So what’s a paradigm?
A paradigm [pair-a-dime] is the way you see something, your point of view, or belief. When thinking of paradigms think of your own belief system. Paradigms are like glasses. When you have incomplete paradigms about yourself or life in general, it’s like wearing glasses with the wrong prescription. The lens affects how you see everything else. As a result, what you see is what you get. If you believe you’re dumb, that very belief will make you dumb.
We have paradigms about ourselves, about other people, and about life in general.
Stop right now and consider this question: Are your paradigms of yourself helping or hindering you? You may be wondering, “If my paradigm of myself is all contorted [twisted, or out of shape], what can I do to fix it?” One way is to spend time with someone who believes in you and builds you up. Ask any successful person and most will tell you that they had a person who believed in them…a teacher, a friend, a parent, a guardian, a sister, a grandmother. It takes only one person, and it doesn’t matter who it is. Don’t be afraid to lean on this person and to get nourished [feed to promote life] by them. Go to them for advice. Try to see yourself the way they see you.
We have paradigms not only about ourselves, but also about other people. If we want to make big changes in our lives, the key is to change our paradigms, or the glasses through which we see the world. Change the lens and everything else follows.
If you’ll look closely, you’ll find that most of your problems (with relationships, self-image, attitude) are the result of a messed-up paradigm or two. For instance, if you have a poor relationship with, say, your dad, it’s likely that both of you have a warped paradigm of each other. You may see him as being totally out of touch with the modern world, and he may see you as a spoiled, ungrateful brat. In reality, both of your paradigms are probably incomplete and are holding you back from real communication.
Besides having paradigms about ourselves and others, we also have paradigms about the world in general. You can usually tell what your paradigm is by asking yourself, “What is the driving force of my life?” “What do I spend my time thinking about?” “Who or what is my life obsession?” Whatever is most important to you will become your paradigm, your glasses, or, your life-center. Some of the more popular life-centers for young adults include Friends, Stuff, Boyfriend/Girlfriend, Heroes, Enemies, and Self. They each have their good points, but they are all incomplete in one way or the other. They’ll mess you up if you center your life on them, but there is one center you can always count on. This will be discussed last.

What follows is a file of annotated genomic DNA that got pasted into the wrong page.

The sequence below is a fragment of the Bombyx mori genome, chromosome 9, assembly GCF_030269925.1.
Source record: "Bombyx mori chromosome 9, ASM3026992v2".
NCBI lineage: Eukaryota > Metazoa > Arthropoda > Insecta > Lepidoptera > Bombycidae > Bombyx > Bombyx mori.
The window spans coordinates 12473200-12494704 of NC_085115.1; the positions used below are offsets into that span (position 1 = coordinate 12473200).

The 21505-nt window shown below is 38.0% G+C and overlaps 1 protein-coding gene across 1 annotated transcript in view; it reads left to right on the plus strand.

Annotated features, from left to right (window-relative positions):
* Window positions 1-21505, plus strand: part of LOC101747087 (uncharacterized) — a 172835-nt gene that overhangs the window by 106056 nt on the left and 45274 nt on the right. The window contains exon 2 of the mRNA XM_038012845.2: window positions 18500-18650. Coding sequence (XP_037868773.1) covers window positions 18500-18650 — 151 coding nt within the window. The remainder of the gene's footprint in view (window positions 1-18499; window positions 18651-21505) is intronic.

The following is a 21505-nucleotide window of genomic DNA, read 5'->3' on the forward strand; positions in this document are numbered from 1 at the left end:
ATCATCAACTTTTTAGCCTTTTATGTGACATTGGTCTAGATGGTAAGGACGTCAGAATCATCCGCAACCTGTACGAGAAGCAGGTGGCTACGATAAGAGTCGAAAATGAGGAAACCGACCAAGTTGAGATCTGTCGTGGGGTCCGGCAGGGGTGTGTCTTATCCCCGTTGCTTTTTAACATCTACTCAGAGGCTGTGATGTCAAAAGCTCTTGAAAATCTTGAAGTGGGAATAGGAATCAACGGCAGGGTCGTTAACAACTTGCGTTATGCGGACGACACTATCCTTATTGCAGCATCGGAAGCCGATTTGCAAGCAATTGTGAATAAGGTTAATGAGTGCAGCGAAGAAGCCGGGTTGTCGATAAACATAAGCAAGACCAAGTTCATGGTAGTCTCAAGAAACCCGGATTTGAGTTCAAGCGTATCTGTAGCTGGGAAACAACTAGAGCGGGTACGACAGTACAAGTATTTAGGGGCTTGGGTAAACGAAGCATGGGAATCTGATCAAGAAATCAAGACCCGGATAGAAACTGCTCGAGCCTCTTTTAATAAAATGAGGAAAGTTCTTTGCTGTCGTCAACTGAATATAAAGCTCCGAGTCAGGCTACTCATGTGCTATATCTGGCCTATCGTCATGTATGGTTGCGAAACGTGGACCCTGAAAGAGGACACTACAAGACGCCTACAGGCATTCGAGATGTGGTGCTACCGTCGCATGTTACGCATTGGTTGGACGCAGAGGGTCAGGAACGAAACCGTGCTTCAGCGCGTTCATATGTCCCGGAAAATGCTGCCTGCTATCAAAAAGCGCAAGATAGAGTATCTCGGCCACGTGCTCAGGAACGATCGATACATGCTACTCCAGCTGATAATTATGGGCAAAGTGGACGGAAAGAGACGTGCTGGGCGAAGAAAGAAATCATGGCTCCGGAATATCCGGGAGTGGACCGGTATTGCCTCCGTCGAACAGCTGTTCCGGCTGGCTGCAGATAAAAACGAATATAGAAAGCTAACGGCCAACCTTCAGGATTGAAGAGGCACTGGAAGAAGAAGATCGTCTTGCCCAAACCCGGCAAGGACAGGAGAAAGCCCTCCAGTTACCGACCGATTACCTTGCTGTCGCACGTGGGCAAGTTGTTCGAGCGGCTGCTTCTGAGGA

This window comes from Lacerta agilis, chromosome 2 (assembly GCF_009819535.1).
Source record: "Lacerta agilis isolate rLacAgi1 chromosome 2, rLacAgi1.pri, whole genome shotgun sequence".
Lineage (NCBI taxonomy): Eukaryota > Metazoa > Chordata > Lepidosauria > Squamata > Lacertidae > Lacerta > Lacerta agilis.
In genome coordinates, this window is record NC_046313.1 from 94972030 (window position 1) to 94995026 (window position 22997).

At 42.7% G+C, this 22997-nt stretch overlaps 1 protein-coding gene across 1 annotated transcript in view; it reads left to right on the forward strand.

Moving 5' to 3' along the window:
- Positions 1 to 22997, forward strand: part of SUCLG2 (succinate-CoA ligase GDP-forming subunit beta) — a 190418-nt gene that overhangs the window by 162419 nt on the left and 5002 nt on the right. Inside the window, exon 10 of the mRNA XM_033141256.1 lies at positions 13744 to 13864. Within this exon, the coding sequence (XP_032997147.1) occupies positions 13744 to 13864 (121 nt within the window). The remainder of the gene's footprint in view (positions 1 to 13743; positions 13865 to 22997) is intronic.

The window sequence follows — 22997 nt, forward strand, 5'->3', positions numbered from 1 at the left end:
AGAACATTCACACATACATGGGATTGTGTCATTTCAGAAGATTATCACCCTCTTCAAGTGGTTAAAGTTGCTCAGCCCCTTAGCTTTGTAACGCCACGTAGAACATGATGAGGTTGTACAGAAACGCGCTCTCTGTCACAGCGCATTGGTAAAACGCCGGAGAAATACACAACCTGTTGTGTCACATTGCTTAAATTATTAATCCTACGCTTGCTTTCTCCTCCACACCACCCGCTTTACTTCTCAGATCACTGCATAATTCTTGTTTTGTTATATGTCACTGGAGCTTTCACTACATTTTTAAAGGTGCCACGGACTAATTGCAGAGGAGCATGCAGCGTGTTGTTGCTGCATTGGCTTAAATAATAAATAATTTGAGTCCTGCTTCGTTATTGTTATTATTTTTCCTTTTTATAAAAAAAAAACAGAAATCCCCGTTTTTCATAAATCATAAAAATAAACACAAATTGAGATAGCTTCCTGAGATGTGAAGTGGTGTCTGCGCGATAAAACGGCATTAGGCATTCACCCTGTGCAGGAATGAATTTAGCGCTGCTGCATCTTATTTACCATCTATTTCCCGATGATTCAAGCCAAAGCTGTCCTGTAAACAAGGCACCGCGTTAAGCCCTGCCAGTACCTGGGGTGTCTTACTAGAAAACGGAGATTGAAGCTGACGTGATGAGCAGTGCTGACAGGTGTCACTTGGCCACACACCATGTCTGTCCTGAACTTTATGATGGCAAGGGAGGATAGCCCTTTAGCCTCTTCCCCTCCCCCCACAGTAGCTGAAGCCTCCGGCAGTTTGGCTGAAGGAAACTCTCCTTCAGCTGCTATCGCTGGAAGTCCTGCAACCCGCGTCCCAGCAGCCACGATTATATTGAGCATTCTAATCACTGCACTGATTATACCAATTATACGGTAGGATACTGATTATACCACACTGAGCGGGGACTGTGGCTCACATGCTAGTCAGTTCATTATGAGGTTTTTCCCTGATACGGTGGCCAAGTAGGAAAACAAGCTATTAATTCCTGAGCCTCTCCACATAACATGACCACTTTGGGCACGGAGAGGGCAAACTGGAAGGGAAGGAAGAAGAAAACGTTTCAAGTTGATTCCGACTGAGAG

There’s nothing better than belonging to a great group of friends and nothing worse than feeling like an outcast. Occasionally, they are fake. Sometimes they talk behind your back or develop new friendships and forget yours. If you base your identity on having friends, being accepted, and being popular, you may find yourself compromising your standards or changing them. Make as many friends as you can, but don’t build your life on them. It’s an unstable foundation.
We live in a material world that teaches us that “He who dies with the most toys wins.” There is nothing wrong with accomplishing things and enjoying our stuff, but we should never center our lives on things, which in the end have no lasting value. Our confidence needs to come from within, not from without, from the quality of our hearts, not the quantity of things we own. “If who I am is what I have and what I have is lost, then who am I?”
The ironic thing is that the more you center your life on someone, the more unattractive you become to that person. If you are centered on someone, you’re no longer hard to get. Second, it’s irritating when someone builds their entire emotional life around you. Since their security comes from you and not from within themselves, they always need to have those sickening “where do we stand” talks. You can usually tell when a couple becomes centered on each other because they are forever breaking up and getting back together. Although their relationship has deteriorated, their emotional lives and identities are so intertwined that they never fully let go of each other.